Jill’s life had been a battle for many years, both in the physical and mental areas. Her faith didn’t remove all those battles, but she found a peace in her commitment to Jesus that was evident to all. Her sisters, both committed Christians, rejoiced in the peace she had found in Christ and in a supportive and loving community.


This painting by Craig Watson is one of my favourites because it illustrates a very important lesson that Craig taught me. He taught me that enjoying God is one of the most important ways in which we can spend our time. Sadly, Craig prematurely passed away in January this year, and l mourn that loss not only for myself as his friend, but for many people whose lives were impacted by Craig.

Something that stood out at Craig’s funeral were the contributions that Craig had made. And yet, Craig himself considered himself to be more of a ‘taker’ than a ‘giver’.

Craig Watson - Self Portrait

He had lived with schizophrenia since his early 20s and was on a Disability Support Pension. In the eyes of some, that made him a burden on society, and he often spoke of it to me. The reality was different. Craig had encouraged many people with his art, his words and his friendship. Many people spoke of this impact at his funeral; we were surrounded by his art and sang the words he had written.

We have used Craig’s paintings, with his generous approval, on many occasions for Luke14 newsletters and events, including a display at the launch of Luke14 in Brisbane. We’ve had lots of feedback from readers on the beauty of his art and words, and how it has helped them in their relationship with God. Craig did that for me. He was a humble and thoughtful man who enjoyed a nice meal with a friend.

He helped me see the priority of relationships and I will always be grateful to him for his friendship. Craig had intended to spend a week in Melbourne in May and I had looked forward to the time we would have had together. I thank God for Craig’s presence in my life and I know I’m not alone in that. He suffered more than he should have because of his mental illness and the attitudes of others, but he showed grace in the midst of that and made a difference in the lives of many.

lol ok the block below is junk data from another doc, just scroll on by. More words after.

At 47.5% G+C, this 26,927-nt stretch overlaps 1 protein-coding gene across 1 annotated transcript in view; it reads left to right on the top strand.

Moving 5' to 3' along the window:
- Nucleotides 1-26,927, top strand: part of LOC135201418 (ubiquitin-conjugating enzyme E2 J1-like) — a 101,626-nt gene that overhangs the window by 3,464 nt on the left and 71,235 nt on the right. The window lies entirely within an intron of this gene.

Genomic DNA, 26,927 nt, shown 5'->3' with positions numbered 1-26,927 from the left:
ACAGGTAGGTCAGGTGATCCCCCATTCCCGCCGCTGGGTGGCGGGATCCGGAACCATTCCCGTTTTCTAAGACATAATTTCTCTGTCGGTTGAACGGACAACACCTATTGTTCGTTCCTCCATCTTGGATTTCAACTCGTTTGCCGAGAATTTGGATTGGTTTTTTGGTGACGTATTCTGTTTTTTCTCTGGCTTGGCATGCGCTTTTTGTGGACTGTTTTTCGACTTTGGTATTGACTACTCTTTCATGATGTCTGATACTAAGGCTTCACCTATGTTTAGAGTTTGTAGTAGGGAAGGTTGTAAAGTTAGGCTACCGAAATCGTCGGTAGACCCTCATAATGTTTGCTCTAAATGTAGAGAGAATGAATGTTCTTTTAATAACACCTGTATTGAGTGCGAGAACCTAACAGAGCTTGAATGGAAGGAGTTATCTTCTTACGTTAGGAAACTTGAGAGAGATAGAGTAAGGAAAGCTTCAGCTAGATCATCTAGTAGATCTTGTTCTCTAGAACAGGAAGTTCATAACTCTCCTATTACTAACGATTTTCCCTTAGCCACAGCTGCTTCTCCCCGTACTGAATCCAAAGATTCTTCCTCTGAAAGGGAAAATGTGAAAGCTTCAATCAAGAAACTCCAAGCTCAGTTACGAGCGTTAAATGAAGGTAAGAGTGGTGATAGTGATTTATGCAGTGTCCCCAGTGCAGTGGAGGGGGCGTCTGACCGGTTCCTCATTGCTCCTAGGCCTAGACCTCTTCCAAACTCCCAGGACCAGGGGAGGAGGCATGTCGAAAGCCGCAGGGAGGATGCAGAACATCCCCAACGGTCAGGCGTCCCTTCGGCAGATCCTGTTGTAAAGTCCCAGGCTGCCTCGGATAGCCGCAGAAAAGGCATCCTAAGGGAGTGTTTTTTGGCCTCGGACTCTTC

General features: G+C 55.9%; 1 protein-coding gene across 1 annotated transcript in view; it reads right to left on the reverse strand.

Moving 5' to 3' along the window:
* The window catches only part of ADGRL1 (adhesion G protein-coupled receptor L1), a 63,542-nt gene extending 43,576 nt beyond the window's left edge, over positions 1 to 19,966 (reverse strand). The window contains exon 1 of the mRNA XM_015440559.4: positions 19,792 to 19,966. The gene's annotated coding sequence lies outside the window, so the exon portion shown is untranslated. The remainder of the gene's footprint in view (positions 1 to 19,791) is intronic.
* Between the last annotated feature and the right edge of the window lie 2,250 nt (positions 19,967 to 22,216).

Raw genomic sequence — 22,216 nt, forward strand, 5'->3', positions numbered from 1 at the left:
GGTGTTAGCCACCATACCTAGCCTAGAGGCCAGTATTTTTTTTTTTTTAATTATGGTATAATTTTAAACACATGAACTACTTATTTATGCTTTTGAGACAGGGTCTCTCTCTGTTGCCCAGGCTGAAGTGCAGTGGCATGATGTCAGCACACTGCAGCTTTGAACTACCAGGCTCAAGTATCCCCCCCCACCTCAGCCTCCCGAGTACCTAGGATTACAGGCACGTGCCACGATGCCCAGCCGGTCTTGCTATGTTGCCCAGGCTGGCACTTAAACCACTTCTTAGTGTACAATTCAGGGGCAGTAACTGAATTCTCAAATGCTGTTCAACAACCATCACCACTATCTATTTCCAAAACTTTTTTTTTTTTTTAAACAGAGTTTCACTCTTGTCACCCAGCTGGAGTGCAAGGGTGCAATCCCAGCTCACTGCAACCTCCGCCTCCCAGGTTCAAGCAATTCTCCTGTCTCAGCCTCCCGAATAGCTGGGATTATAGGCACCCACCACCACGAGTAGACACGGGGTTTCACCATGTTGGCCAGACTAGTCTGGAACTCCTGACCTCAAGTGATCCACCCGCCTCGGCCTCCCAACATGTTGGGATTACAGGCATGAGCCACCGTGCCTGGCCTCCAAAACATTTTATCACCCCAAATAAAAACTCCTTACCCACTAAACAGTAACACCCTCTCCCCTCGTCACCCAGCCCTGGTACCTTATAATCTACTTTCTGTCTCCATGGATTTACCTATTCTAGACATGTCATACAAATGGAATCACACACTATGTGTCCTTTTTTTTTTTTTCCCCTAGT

Helena is the newest member of the Luke14 team at CBM. Here, she shares her personal experiences of living with disability in her life…

Ever heard the saying "Never judge a book by its cover"?

Well, that’s what I think happens a lot when people hear the word ‘disability’.

Helena McNeill and family

People get a picture in their head and think they know what it’s all about.

But we all know that if you read the book Gone with the Wind you are not going to get a story about the weather!

In the same way, the word 'disability' is not a story about wheelchairs, therapists, equipment, medication, etc. Of course it can involve all those things, but that’s not what the story is about.

When you get up closer, if you look past the mess, stress and physical or behavioral differences, you discover that it’s a love story - just not the picture-perfect, stereotyped, easily recognisable Hollywood story! This story is about a deep, fierce, sacrificial, crazy love that seems invisible to most.

When you are living in this love story, you get used to doing life with a lump in your throat. It’s a love story that comes with a high price tag for that individual and their family.

That love story crashed into my life 10 years ago. Our twin girls were born at 28 weeks in a blur of crisis and trauma. Life as we knew it changed forever. Jaz came home healthy but Sunny paid a high price for surviving – she has severe cerebral palsy and is profoundly deaf, but accesses sound through the miracle of a cochlear implant.

Today I am still learning how to build a beautiful life and love story around disability.

Some chapters are better than others, but I wouldn’t have missed living in this love story for anything. Worth every heartache.

It has been the making of me. The making of love.

"...and the greatest is love."


We are always looking for more people who will support us in prayer as individuals or as prayer groups. Please give your prayerful support. Feel free to let us know if you choose to support us in prayer – we’d love to thank you for it.